A famous fictional attorney.

Perry Mason is best known through the TV series of the same name, but the character was a household word long before the show began its ten year run.

He began his career in the 1930's as the protagonist in a series of books by Erle Stanley Gardner. The books were very successful, and were soon snapped up by Hollywood. There were a half-dozen Perry Mason movies made by Warner Brothers in the thirties. The movies were not very good. Warner took increasingly ample liberties with the books, culminating at last with a rewrite of The Case of the Dangerous Dowager that became a western with no Perry Mason character at all. Gardner cut his ties with Hollywood, not without bitterness.

Mason's next incarnation was on radio. Gardner sold the production rights to Procter and Gamble, who sponsored Perry as a daytime soap opera that began in 1943 and ran for twelve years - over 3000 episodes.

Gardner was never very happy with the radio show either, but it was very popular, and it propelled the sales of Gardner's books to a sufficient level that by the mid fifties, he was able to launch his own production company, Paisano Productions. When he pulled out of radio, Procter & Gamble metamorphosed the stranded Perry Mason cast and crew into a new soap, The Edge of Night, which went on to become a TV classic in its own right.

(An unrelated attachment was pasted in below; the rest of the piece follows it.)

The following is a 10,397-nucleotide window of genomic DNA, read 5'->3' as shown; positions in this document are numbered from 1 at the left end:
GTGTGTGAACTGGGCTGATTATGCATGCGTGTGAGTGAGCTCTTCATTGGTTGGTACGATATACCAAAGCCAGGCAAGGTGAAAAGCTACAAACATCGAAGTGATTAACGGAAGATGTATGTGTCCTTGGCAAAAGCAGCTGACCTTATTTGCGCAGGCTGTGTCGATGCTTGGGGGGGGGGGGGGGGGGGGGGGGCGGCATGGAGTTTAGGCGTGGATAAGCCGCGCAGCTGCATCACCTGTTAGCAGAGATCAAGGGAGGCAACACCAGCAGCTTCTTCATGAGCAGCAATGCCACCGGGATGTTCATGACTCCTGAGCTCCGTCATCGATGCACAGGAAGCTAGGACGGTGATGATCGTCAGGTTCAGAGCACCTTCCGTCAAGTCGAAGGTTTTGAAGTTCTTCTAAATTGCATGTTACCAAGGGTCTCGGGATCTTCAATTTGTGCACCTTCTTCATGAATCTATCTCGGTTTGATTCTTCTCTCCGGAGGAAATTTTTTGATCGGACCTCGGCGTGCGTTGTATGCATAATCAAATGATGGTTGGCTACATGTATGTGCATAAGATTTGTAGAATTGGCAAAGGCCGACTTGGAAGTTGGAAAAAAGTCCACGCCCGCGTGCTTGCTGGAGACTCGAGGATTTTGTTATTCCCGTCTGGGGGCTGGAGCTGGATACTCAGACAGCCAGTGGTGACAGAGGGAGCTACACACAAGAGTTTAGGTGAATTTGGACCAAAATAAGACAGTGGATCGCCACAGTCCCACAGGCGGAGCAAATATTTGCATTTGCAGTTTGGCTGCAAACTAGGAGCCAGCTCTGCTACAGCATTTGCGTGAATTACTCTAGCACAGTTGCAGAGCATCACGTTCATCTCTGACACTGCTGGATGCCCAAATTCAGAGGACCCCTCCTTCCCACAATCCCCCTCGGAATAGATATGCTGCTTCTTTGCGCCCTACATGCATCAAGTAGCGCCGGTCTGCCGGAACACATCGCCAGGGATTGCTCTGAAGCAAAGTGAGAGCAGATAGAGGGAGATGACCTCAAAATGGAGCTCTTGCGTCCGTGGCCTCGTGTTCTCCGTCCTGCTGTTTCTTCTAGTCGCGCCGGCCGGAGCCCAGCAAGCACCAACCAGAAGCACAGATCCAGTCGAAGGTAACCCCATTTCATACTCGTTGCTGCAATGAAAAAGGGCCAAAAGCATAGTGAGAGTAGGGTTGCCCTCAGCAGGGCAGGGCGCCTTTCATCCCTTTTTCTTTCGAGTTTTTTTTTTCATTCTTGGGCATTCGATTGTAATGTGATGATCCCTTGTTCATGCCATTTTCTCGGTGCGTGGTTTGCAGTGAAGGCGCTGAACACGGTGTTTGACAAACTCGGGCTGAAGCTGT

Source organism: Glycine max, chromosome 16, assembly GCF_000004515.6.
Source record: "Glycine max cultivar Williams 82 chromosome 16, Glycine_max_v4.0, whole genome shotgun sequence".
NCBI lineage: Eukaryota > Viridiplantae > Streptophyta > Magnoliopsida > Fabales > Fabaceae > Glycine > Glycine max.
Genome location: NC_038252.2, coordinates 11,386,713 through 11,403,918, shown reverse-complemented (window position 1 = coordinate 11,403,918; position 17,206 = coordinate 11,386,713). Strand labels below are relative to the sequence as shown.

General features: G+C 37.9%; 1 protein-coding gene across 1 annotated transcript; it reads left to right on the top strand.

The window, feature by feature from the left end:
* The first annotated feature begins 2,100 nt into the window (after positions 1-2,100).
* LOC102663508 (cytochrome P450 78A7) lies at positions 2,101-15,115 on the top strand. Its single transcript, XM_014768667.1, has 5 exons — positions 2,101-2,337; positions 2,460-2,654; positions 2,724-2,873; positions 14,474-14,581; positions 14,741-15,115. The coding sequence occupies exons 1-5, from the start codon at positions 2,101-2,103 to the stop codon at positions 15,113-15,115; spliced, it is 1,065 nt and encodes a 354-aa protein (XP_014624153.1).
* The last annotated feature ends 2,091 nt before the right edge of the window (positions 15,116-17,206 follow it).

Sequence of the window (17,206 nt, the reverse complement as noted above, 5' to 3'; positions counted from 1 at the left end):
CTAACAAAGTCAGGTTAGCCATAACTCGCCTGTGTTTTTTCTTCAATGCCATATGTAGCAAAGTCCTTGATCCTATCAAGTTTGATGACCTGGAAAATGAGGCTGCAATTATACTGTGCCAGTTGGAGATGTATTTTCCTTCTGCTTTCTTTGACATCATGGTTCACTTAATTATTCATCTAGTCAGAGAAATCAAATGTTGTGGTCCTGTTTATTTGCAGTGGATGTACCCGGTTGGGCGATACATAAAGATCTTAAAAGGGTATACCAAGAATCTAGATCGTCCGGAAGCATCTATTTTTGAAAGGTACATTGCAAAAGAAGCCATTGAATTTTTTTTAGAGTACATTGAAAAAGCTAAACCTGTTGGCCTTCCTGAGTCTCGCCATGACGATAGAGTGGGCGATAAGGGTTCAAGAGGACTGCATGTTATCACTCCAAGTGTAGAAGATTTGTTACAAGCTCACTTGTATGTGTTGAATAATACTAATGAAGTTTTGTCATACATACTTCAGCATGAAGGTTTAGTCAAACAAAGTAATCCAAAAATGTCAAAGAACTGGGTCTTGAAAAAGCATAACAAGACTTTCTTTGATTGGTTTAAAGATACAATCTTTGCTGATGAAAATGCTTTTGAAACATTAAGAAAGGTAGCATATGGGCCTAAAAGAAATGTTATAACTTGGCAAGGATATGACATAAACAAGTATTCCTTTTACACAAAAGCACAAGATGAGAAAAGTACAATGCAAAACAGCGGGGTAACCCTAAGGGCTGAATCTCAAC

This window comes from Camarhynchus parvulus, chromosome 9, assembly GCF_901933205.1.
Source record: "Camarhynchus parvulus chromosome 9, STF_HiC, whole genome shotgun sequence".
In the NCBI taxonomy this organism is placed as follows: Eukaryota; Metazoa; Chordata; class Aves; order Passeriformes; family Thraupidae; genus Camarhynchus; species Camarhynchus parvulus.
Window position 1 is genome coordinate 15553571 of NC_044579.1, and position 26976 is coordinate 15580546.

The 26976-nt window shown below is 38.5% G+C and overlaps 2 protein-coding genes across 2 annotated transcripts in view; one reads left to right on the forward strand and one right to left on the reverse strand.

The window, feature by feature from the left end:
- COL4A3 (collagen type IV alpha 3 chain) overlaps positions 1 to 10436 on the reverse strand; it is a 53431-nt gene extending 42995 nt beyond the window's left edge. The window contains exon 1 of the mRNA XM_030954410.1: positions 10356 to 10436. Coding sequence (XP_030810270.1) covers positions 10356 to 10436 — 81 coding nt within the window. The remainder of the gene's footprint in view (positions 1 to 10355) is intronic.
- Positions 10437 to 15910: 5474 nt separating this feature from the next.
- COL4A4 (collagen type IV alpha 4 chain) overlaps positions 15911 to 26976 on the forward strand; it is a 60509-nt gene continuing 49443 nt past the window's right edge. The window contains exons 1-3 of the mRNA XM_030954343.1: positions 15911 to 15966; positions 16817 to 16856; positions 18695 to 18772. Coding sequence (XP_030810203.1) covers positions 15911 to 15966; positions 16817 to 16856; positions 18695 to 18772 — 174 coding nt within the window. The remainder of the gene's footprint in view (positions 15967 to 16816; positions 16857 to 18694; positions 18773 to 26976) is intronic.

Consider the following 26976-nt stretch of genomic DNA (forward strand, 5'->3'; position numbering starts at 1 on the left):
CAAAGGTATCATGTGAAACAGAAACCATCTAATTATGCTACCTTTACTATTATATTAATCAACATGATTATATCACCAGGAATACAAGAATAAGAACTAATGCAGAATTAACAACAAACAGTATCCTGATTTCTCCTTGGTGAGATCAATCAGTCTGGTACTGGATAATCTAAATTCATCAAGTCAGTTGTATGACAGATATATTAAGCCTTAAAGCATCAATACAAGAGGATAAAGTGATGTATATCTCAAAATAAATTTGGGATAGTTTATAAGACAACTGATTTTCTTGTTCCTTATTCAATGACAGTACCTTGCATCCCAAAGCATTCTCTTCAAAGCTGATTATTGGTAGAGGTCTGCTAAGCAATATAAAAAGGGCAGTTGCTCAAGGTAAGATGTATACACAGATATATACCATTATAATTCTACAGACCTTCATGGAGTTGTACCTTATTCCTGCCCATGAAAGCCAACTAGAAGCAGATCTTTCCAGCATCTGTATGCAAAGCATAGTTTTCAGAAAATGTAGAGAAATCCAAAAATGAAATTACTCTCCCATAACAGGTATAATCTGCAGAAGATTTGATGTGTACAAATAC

CBS bought Gardner's product, and in 1957, the Raymond Burr Perry Mason debuted.

The early TV episodes were adaptations of Gardner's books, and the Mason they portrayed was, as Perry Mason always was, Good, and Strong in Honesty, but his legal ethics were rough. He was not above breaking and entering, concealing evidence, or even hiding his clients from the police. As the series wore on over its 217 episodes (all but one in black and white), the character mellowed into the straight arrow most of us remember.

The show was dominated by Burr, but its long success was truly an ensemble effort. Though the characters in Erle Stanley Gardner's books were not strongly drawn, it would be the rare individual who could read one without picturing Barbara Hale as Della Street, William Hopper as Paul Drake, William Talman as Hamilton Burger, and Ray Collins as Lieutenant Tragg.

There have been other manifestations of the Perry Mason character, including a series of made-for-TV movies with some of the original TV cast, but for most people, the B&W TV show defines him. People of a certain age, (or anyone with cable TV), can nail the theme song of that show in under one second...